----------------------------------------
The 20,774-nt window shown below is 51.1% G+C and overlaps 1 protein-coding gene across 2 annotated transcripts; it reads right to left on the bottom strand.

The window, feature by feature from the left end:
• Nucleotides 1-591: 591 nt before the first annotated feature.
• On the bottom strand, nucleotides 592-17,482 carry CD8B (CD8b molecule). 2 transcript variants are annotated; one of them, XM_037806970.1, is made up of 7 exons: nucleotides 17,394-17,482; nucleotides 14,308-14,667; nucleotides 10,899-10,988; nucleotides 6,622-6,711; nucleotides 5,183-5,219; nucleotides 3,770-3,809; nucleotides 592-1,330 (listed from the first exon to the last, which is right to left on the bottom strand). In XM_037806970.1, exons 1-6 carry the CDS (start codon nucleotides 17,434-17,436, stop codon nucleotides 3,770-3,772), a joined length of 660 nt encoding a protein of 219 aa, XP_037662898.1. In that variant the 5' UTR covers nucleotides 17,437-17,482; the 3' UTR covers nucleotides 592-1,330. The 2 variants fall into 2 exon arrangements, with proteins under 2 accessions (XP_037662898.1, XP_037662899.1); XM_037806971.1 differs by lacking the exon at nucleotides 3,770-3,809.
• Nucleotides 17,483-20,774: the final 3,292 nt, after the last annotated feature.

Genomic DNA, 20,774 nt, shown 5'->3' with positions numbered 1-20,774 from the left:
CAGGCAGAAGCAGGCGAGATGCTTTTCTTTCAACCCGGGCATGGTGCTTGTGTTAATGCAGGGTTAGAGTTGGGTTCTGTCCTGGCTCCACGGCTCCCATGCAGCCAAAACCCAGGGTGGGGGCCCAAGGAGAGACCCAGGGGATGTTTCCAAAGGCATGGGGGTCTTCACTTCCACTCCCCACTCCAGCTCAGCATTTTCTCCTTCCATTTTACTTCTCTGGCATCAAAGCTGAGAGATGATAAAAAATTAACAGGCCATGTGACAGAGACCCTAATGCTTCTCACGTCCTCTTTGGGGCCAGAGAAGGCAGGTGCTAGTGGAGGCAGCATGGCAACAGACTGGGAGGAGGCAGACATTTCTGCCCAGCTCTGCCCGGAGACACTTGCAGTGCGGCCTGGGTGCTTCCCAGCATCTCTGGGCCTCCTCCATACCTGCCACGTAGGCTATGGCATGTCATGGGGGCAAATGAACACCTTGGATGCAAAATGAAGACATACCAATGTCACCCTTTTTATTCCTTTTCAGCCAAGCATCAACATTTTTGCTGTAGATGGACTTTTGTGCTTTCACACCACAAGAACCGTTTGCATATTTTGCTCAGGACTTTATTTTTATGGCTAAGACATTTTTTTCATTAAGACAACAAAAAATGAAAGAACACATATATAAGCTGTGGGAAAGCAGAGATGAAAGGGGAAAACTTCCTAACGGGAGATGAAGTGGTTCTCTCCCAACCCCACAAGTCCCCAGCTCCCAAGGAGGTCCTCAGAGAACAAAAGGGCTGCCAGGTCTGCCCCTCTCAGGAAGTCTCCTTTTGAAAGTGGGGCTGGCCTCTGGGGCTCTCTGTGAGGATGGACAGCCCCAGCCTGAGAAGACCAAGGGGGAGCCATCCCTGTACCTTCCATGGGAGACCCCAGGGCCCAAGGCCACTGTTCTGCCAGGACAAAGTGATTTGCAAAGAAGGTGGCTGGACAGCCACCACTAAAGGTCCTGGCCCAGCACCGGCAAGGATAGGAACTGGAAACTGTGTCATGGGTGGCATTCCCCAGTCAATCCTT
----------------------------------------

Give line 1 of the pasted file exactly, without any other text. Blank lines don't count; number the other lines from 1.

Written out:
The 20,774-nt window shown below is 51.1% G+C and overlaps 1 protein-coding gene across 2 annotated transcripts; it reads right to left on the bottom strand.